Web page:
Home > eNews > Apr 2017 > Vol I

Welcome To Our eNewsletter ~ Apr 2017 Vol I

About Alzstore

We have designed the shopping experience of our store to make it easier for the Alzheimer's & dementia communities to find the products they need for their patients and loved ones.

You can choose to shop either by Stages (Early, Middle, Late), by Category, by browsing our entire store, or by our most popular products.

Caregiver Tips

* UTIs

Urinary tract infections can exacerbate dementia symptoms, but a UTI does not necessarily signal dementia or Alzheimer's. As the Alzheimer's Society explains, UTIs can cause distressing behavior changes for a person with Alzheimer's. These changes, referred to as delirium, can develop in as little as one to two days.

Most urinary tract infections (UTIs) are caused by bacteria that enter the urethra and travel to the bladder. This can lead to infection. Most often the infection occurs in the bladder itself. At times, the infection can spread to the kidneys. Common symptoms include:

- Bad urine odor
- Pain or burning when you urinate
- Needing to urinate more often
- Hard to empty your bladder all the way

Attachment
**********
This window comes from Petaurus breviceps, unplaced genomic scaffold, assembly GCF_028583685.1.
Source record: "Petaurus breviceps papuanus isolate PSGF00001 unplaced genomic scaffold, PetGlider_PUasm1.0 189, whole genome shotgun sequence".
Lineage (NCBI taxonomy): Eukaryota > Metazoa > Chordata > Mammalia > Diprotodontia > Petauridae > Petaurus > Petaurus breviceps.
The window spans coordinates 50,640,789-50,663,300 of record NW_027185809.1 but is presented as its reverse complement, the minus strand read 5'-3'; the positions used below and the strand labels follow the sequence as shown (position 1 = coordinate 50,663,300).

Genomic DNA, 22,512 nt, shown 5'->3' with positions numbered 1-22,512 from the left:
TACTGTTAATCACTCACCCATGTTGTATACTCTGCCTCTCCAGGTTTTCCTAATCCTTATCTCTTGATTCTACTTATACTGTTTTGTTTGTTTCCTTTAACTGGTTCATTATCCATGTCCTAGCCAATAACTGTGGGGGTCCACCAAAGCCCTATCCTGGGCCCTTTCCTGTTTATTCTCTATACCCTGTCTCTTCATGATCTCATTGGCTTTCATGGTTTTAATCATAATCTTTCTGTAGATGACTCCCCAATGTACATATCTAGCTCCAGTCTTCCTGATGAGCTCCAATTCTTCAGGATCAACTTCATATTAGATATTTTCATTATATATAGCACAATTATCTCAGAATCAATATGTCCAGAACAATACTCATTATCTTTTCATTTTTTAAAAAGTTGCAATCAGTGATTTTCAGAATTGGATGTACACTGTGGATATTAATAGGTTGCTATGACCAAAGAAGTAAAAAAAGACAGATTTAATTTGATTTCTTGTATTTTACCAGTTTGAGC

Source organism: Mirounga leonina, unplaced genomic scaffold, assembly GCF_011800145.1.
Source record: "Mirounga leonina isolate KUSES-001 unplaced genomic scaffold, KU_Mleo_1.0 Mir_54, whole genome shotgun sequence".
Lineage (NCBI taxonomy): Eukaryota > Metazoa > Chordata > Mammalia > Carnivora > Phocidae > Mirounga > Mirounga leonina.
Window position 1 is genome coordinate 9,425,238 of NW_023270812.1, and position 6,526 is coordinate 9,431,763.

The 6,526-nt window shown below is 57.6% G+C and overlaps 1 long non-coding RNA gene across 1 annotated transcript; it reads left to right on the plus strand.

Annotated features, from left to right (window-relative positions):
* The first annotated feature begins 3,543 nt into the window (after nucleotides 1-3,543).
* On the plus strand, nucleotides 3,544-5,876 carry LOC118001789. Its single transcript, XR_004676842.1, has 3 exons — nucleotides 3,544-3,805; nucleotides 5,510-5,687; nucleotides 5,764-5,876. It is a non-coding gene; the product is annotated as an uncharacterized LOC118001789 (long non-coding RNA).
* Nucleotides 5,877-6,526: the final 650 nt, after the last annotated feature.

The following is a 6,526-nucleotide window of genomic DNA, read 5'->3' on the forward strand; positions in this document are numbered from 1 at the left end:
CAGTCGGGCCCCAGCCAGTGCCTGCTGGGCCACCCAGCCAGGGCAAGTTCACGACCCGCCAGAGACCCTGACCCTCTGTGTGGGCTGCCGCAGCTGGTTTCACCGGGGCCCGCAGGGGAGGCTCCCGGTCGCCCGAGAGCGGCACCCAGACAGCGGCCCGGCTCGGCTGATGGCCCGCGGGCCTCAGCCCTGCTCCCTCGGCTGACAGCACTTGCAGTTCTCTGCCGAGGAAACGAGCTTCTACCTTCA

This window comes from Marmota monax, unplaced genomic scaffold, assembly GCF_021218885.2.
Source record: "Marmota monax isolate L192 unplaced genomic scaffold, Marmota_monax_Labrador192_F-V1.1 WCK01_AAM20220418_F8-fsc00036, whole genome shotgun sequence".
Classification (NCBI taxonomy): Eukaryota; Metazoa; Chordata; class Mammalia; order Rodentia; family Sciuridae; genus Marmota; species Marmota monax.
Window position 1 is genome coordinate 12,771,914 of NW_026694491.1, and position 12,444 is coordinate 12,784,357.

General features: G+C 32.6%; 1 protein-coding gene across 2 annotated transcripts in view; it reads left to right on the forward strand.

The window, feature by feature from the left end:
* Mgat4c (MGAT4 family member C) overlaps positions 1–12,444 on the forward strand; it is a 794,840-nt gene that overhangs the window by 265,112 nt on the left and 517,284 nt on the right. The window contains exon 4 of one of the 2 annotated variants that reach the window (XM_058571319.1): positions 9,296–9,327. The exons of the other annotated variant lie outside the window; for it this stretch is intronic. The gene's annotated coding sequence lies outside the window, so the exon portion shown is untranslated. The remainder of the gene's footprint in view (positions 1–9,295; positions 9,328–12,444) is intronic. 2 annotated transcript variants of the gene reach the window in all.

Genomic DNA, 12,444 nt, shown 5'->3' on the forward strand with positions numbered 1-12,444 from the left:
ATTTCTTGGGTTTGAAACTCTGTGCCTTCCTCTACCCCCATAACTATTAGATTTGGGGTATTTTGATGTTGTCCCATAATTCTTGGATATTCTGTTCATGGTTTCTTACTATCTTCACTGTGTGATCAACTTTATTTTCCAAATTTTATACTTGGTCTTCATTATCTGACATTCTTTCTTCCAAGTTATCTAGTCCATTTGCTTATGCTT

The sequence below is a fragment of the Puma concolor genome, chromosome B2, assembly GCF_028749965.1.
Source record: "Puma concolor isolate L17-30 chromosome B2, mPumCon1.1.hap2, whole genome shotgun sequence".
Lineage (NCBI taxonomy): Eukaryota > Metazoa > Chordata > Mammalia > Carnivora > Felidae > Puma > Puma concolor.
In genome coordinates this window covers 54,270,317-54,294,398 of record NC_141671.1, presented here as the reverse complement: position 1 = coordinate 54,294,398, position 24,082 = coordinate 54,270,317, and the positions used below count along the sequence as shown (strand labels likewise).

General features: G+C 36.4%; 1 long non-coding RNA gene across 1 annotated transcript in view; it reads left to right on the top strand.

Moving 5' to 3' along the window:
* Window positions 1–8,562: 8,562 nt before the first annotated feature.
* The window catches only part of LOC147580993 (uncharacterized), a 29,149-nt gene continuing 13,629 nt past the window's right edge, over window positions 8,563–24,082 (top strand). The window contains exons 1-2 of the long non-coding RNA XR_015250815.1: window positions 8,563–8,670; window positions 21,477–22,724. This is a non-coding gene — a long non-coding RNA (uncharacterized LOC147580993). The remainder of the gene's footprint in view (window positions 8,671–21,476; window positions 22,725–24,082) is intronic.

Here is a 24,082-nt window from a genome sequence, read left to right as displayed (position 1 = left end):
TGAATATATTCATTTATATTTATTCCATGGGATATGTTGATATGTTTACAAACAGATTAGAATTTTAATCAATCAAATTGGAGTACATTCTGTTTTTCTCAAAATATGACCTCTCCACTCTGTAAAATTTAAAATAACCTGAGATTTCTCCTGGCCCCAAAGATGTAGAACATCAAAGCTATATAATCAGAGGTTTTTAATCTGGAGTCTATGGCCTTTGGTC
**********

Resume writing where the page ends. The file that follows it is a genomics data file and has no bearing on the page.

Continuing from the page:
- Strong need to empty your bladder

How to Prevent UTIs in Seniors With Dementia:

To help your senior loved one minimize risks for a urinary tract infection, follow these precautions:

- Monitor fluid intake, encouraging the senior to have six to eight glasses of water a day
- Prompt the senior to use the bathroom several times a day, approx every two to three hours
- Ensure that the senior maintains good hygiene, including daily showers
- Most importantly, notice behavior changes. Sudden falls, confusion or an onset of incontinence may warn of a possible UTI.

- Contact your loved one’s physician for guidance or a check-up.

Big thanks to customer Linda P. for suggesting to bring this important issue to our e-newsletter subscribers!

This Week's Blog:

Missing Jim-Confessions Of An Alzheimer's Wife > READ ON

Support Groups